However, the Government responded to the Special Rapporteur’s concerns saying it continued to engage in “dialogue with communities who are transitioning from a nomadic to sedentary life” in order to find “sustainable solutions to their access to water and sanitation.” Heller was also concerned over the lack of information regarding the improvement of menstrual hygiene facilities in health centres before reminding the Government that provision of these facilities in hospitals and clinics was equally important.

“Access to safe water should be available in all schools in Botswana, rather than most. The Government has provided no information about access to sanitation in schools, and on access to both water and sanitation in healthcare facilities,” he said.  Heller further recommended that the Government must ensure that all schools are provided with appropriate menstrual management facilities and that students and staff have access to adequate sanitation at all times.

“Additionally, he calls on the Government to publicly disclose data regarding its efforts to improve access to water, sanitation and menstrual hygiene facilities in healthcare institutions, recalling that provision of these therein is vital for the achievement of the rights to water and sanitation, as well as other human rights.

“Access to information, accountability and access to justice are central for the progressive realisation of the human rights to water and sanitation and all the other rights, and are mutually reinforcing. The right to information includes the right to receive information to make informed decisions regarding the human rights to water and sanitation,” noted Heller.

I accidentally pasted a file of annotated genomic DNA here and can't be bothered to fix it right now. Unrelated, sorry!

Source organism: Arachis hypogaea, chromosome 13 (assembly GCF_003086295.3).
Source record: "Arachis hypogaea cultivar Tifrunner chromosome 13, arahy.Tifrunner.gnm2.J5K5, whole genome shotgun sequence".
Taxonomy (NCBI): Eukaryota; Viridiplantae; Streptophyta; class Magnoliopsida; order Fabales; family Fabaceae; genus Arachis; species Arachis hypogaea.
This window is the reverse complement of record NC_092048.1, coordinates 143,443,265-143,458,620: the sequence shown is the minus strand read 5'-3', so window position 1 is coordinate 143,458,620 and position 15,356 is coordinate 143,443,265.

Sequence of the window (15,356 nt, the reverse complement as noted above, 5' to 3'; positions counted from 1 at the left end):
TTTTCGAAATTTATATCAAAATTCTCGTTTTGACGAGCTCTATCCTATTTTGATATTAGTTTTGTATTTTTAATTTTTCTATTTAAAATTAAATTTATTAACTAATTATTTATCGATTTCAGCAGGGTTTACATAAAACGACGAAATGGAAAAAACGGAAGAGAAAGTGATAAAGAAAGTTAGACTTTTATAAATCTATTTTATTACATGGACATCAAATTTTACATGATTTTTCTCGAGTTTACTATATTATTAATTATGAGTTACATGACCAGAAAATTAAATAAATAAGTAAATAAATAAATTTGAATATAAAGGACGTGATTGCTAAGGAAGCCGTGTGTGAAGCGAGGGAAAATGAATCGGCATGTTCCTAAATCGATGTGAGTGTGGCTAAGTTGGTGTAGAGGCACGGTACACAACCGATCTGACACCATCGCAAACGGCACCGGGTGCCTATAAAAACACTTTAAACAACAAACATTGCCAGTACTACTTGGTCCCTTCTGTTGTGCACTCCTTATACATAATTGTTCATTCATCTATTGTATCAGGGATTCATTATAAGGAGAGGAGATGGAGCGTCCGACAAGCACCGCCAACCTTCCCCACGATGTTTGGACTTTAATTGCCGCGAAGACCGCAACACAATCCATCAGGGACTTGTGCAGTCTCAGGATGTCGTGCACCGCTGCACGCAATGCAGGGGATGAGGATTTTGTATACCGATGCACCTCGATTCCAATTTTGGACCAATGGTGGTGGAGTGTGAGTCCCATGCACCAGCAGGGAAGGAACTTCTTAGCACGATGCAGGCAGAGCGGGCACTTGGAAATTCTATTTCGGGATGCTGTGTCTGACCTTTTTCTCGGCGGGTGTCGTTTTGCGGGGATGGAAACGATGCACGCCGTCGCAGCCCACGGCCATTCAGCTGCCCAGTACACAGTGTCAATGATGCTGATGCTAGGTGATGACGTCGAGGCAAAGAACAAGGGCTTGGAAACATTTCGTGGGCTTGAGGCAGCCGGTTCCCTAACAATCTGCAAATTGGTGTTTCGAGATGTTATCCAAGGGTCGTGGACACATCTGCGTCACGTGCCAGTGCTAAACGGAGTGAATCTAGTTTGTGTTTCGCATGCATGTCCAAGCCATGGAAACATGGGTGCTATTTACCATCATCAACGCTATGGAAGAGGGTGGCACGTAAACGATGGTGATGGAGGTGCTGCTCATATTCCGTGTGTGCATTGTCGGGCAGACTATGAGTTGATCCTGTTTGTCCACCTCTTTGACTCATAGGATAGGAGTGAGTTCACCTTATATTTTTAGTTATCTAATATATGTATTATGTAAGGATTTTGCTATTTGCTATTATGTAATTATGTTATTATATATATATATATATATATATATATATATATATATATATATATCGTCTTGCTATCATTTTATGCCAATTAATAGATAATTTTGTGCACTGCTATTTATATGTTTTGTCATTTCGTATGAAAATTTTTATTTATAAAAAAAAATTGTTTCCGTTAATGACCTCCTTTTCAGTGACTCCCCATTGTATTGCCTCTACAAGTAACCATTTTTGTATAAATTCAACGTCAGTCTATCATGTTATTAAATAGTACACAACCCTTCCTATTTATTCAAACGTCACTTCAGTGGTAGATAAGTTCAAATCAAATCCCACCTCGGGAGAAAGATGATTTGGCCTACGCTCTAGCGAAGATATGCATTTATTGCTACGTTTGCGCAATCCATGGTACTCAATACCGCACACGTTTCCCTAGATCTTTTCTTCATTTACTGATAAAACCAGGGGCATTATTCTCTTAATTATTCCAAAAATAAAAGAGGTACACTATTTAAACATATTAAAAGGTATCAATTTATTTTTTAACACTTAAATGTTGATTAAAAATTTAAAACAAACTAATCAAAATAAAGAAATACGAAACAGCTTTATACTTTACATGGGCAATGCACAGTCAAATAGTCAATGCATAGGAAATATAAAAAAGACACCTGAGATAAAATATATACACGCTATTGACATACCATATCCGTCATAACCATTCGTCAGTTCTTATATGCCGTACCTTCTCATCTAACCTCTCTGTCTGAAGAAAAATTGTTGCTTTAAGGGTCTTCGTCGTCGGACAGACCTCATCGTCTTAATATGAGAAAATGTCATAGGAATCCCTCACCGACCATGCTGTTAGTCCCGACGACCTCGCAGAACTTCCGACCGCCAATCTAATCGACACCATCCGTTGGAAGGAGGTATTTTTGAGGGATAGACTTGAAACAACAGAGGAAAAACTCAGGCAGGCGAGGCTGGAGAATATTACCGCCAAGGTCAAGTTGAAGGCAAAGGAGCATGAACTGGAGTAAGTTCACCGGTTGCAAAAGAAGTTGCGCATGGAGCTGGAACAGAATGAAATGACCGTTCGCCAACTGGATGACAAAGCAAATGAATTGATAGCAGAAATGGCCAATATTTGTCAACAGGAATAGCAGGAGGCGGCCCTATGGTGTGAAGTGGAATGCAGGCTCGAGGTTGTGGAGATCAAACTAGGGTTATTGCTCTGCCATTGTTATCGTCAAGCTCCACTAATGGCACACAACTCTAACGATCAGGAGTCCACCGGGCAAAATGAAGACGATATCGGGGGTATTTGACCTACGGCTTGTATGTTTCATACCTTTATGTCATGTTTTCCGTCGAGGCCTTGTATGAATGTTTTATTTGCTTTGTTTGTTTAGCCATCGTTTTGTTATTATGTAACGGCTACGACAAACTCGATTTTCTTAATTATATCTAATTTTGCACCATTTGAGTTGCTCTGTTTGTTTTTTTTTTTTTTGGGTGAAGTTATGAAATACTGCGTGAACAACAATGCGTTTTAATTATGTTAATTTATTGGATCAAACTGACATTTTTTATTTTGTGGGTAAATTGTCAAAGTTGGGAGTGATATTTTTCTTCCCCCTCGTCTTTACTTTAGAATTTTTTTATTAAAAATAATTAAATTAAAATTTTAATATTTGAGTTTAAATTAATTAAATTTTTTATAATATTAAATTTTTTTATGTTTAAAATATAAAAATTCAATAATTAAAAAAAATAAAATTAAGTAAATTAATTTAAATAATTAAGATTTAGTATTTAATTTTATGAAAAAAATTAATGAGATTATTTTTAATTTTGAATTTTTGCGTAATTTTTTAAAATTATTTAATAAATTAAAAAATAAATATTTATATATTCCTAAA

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Masisi to dump Tsogwane?

28th November 2022

Botswana Democratic Party (BDP) and some senior government officials are abuzz with reports that President Mokgweetsi Masisi has requested his Vice President, Slumber Tsogwane not to contest the next general elections in 2024.

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African DFIs gear to combat climate change

25th November 2022

The impacts of climate change are increasing in frequency and intensity every year and this is forecast to continue for the foreseeable future. African CEOs in the Global South are finally coming to the party on how to tackle the crisis.